AI inventorship open for debate in Turkey amid global DABUS rulings

“In recent legal debates, the patentability of AI-generated inventions has been contentious. Historically, only humans were considered inventors, anchored in notions of personhood and intellect. Yet, in a bold move, South Africa and Australia's Federal Court recognised AI, specifically DABUS, as a potential inventor in 2021, defying conventional views. Proponents argue that this accommodates modern innovation trends, while sceptics raise concerns about ownership rights, potential inundation of trivial patents and diminished human oversight. With patent laws varying globally, the landscape remains dynamic. As AI's role in R&D grows, more countries could re-evaluate their stances, reshaping the IP sphere.”

That introductory paragraph was created by an AI.

Today, AI is at the forefront of innovation as it seamlessly blends into roles traditionally held by humans. At some stage this is highly likely to include inventions too.

The concept of accepting AI as an inventor is relatively novel, with different countries adopting varying stances. Based on WIPO data, Figure 1 shows the different AI policies that leading economies are adopting, which primarily encompass database rights and national strategies.

based on WIPO

The discussion about whether an AI system can be deemed an inventor began after the development of DABUS, an AI system created by Dr Stephen Thaler.

DABUS has claimed to have invented two novel products:

  • a food container that uses fractal geometry, which enables rapid reheating; and
  • a flashing beacon for attracting emergency attention.

Thaler and Professor Ryan Abbott and his team of attorneys filied applications at patent offices worldwide, aiming to establish precedents with regard to whether AI can be an inventor. This project, known as the Artificial Inventor Project, is intended to promote dialogue about the social, economic and legal impact of frontier technologies and generate stakeholder guidance on the protectability of AI-generated output.

Turkey’s position on AI

In Turkish patent law, the ‘actual ownership of the right’ principle dictates that the individual who creates or develops intellectual property should be recognised as the rightful owner. Article 109/1 of the Industrial Property Law states that "the right to obtain a patent belongs to the inventor or his legal successors, and it is possible to assign this right to others". Evidently, Turkish patent law does not permit AI to be designated as an inventor on patent applications.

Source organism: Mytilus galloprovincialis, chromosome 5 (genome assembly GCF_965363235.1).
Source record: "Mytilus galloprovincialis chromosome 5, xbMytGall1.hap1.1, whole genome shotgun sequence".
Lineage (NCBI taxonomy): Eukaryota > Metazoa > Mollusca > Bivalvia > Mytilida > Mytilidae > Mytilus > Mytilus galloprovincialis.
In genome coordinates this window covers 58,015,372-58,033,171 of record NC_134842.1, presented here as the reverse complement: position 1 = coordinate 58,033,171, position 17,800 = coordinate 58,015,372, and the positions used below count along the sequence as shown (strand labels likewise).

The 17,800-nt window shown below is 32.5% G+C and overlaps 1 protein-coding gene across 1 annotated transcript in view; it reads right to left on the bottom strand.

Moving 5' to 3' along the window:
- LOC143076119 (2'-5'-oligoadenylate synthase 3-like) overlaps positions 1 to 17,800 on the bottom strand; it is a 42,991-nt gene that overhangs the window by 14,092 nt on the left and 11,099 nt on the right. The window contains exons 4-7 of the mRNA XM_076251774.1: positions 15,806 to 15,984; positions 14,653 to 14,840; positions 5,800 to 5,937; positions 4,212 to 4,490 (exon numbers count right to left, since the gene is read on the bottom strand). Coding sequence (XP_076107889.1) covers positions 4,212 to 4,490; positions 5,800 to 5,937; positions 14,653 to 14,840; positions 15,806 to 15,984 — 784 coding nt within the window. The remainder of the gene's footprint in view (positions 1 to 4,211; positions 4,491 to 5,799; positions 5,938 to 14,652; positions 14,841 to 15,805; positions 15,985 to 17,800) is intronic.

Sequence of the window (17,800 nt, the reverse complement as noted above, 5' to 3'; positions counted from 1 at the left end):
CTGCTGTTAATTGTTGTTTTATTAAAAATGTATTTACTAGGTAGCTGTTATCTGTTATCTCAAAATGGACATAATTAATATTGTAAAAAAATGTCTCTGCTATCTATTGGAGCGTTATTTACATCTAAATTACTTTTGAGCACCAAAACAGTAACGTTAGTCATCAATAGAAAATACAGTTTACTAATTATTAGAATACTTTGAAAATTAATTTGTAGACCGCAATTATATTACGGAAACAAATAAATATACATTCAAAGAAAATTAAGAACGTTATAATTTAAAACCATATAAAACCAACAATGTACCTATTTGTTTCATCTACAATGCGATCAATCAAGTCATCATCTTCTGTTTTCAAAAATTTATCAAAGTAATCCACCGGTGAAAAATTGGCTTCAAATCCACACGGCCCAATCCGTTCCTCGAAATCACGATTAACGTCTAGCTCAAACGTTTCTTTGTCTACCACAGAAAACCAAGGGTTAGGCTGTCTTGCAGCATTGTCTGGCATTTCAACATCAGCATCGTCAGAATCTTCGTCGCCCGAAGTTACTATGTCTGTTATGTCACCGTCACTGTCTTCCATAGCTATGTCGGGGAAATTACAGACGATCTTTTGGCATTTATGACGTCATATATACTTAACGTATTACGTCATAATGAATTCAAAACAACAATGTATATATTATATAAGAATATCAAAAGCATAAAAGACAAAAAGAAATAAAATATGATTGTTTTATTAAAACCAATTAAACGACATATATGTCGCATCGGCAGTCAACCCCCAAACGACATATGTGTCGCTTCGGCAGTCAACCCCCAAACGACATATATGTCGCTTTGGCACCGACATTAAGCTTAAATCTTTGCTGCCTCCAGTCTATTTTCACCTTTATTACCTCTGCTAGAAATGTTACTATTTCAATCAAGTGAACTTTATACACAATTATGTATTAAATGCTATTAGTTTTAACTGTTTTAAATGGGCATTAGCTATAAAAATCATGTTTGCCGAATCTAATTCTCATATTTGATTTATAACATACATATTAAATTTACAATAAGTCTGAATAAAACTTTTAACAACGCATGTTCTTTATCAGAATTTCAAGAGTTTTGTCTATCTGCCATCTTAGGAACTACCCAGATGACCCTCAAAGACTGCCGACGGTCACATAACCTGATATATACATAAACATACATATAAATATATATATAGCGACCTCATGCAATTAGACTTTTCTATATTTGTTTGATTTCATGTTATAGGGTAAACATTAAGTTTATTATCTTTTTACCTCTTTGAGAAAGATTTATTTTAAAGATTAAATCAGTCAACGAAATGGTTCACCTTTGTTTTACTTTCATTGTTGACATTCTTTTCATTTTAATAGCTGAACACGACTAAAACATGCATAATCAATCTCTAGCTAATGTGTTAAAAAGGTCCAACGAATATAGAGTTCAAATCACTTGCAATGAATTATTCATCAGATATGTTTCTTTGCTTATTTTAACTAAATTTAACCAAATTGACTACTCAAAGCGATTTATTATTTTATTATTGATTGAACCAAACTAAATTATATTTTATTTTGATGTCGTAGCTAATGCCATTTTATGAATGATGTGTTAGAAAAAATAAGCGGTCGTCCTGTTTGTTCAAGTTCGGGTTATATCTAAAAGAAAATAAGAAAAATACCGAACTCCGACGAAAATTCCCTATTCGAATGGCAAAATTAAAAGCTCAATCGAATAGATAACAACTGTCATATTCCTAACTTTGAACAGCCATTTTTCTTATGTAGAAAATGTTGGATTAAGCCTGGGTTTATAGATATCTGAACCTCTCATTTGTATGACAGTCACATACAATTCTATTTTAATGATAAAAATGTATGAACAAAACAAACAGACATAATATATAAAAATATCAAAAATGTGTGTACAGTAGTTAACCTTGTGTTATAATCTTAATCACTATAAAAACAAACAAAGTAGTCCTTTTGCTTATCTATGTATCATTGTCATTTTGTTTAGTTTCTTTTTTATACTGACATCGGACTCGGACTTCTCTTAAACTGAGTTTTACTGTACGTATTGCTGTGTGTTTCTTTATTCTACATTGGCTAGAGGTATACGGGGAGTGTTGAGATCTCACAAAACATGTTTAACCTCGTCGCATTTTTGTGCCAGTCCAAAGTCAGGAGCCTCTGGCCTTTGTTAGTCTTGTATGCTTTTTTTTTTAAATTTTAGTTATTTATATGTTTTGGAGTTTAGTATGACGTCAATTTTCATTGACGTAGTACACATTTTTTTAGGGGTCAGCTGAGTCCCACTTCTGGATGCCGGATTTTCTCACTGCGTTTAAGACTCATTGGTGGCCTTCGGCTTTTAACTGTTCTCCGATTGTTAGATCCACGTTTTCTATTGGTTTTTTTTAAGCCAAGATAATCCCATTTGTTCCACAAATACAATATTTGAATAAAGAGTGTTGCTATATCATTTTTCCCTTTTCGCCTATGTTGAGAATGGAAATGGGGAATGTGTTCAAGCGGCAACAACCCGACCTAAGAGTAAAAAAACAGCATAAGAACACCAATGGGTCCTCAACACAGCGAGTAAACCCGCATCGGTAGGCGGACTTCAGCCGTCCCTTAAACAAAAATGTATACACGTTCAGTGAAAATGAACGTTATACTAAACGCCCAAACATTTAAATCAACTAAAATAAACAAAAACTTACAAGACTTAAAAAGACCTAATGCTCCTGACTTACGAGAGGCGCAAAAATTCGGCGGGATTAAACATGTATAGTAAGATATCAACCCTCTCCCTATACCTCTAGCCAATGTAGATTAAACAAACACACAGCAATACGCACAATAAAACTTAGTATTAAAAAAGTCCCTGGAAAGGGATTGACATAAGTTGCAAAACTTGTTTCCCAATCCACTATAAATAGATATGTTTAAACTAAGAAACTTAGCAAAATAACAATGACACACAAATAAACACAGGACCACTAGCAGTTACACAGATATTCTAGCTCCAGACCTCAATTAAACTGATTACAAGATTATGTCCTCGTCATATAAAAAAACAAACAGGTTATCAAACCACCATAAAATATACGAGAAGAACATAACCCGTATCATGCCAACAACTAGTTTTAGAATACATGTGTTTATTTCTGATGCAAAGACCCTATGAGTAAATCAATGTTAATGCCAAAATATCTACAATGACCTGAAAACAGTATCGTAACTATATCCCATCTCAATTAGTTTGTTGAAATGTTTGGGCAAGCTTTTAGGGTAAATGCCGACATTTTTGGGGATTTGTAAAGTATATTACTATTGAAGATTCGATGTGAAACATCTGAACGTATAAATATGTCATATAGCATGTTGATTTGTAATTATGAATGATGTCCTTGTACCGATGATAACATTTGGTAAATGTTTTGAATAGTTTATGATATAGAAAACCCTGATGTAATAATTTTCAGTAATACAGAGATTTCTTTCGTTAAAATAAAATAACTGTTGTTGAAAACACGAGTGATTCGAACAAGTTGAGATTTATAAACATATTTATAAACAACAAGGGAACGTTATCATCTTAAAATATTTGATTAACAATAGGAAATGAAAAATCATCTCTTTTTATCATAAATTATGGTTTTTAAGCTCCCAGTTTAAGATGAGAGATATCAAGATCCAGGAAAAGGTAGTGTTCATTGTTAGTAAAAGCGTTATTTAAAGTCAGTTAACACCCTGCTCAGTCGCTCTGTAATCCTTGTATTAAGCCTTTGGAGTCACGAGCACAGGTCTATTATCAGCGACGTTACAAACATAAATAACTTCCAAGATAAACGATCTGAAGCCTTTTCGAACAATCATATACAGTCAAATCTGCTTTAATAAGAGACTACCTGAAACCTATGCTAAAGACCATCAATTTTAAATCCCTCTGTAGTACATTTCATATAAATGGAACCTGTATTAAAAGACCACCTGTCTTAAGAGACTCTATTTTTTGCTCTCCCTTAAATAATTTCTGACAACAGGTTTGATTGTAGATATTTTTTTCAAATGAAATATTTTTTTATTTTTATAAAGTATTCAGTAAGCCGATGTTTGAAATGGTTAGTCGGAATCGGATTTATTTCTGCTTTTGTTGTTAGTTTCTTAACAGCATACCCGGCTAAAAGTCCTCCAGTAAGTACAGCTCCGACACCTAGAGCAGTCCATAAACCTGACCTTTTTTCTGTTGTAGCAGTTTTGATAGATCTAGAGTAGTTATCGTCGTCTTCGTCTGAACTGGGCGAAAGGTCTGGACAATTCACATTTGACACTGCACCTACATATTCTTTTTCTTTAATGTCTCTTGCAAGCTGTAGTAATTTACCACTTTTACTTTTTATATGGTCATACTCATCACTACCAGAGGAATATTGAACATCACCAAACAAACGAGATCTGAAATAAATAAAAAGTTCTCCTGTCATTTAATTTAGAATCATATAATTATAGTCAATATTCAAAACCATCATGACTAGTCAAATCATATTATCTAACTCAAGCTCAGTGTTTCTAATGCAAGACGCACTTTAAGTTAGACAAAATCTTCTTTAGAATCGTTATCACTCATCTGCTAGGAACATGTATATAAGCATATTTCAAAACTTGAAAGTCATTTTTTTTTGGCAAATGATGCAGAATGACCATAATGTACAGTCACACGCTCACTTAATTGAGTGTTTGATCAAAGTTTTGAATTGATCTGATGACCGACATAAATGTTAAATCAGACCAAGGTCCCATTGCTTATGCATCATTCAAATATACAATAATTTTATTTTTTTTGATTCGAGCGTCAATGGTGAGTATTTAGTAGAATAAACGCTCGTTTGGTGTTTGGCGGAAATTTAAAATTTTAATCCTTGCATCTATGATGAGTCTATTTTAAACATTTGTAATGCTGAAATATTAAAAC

For an invention to be patented, it must:

  • be novel;
  • involve an inventive step; and
  • be applicable to industry.

These will also be considered in the patentability assessment of an invention developed by AI. The legal nature of the inventor is not listed among the patentability criteria, as legislators did not consider the possibility of AI being an inventor when drafting these provisions.

While the current stance is maintained, it is vital to bear in mind that no legal precedents address this matter – as seen in Thaler's cases – and the Turkish Patent and Trademark Office (TPTO) has not received any applications designating AI as the inventor. Consequently, this matter remains open for debate and contemplation.

Nevertheless, it is expected that Turkey’s approach would be similar to that of the EPO. Indeed, Turkey is a signatory of the EPC, and was also designated in the DABUS filings. Therefore, if Thaler’s patent application was registered before the EPO, it would also be registered in Turkey.

For Turkey – and many other countries – the current challenge revolves around the potential outcomes if AI were allowed to be recognised as an inventor. Therefore, the first step is to ascertain the legal status of AI and resolve this issue, potentially by amending the Industrial Property Law or establishing legal precedents.

There is no regulation in Turkey for AI yet. The Turkish Civil Code regulates natural and legal persons. According to the code, every individual has the capacity to exercise rights and all human beings are equal in terms of their rights and obligations within the legal system. It also regulates the capacity (and conditions thereof) to act, and accordingly, a person who has the capacity to act can acquire rights and incur debts through their actions. Legal entities, on the other hand, are subject to all rights and obligations other than those inherently related to human beings (eg, sex, age and kinship), and legal entities acquire the capacity to act by having the necessary organs.

Some Turkish scholars argue that AI should be considered a legal person. However, this does not mean a real person as in a human being, but rather a legal entity (eg, an association) since it is similar to the relationship between an association and its board members.

However, according to another perspective, Roman law may be an option for solving AI's legal personality problem. This idea suggests that the status of enslaved people under Roman law can be considered and applied as an example of the status of AI in terms of holding economic and IP rights. Under Roman law and the peculium system, enslaved people were able to have limited – yet legal – relations with third parties, even if they were considered another’s ‘property’.

Similarly, AI would be able to hold IP rights, and only for that limited value could it be held responsible for the legal consequences of its actions. It could be named as an inventor if the other requirements for patentability were fulfilled in the invention. In this way, the issue of who would own the rights and the responsibility matter could be solved, at least for now.

This is an Insight article, written by a selected partner as part of IAM's co-published content. Read more on Insight

Unlock unlimited access to all IAM content